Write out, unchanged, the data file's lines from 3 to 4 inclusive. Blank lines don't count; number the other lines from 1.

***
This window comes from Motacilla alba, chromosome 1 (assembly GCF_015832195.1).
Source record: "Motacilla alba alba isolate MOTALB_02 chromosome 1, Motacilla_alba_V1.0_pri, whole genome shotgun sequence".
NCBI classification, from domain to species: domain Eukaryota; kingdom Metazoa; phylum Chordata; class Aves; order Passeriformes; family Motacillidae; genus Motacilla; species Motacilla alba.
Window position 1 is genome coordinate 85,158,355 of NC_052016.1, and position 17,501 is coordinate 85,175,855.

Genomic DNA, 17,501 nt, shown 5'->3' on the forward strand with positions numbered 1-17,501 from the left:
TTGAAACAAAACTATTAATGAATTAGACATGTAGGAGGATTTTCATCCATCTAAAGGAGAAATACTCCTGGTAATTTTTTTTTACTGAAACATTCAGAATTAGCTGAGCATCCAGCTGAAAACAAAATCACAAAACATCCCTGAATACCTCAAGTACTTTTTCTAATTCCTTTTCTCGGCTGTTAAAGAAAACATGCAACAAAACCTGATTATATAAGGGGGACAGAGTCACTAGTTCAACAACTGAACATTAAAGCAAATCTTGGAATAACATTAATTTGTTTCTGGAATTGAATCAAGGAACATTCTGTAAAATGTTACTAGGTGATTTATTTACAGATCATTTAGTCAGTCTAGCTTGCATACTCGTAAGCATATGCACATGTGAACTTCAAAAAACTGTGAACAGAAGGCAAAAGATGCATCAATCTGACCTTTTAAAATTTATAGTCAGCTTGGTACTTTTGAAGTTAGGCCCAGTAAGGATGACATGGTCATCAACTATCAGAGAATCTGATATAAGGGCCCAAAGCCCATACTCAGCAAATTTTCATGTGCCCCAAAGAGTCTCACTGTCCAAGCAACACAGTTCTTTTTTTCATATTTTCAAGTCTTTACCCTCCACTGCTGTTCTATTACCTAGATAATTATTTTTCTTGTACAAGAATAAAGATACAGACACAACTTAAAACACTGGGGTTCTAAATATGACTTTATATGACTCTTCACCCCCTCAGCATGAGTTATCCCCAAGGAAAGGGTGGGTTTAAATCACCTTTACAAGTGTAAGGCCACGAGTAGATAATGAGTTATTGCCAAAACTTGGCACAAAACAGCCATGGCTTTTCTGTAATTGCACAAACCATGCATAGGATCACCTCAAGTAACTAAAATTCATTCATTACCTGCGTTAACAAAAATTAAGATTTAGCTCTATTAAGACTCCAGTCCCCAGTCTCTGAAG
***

NCBI classification, from domain to species: domain Eukaryota; kingdom Metazoa; phylum Chordata; class Aves; order Passeriformes; family Motacillidae; genus Motacilla; species Motacilla alba.
Window position 1 is genome coordinate 85,158,355 of NC_052016.1, and position 17,501 is coordinate 85,175,855.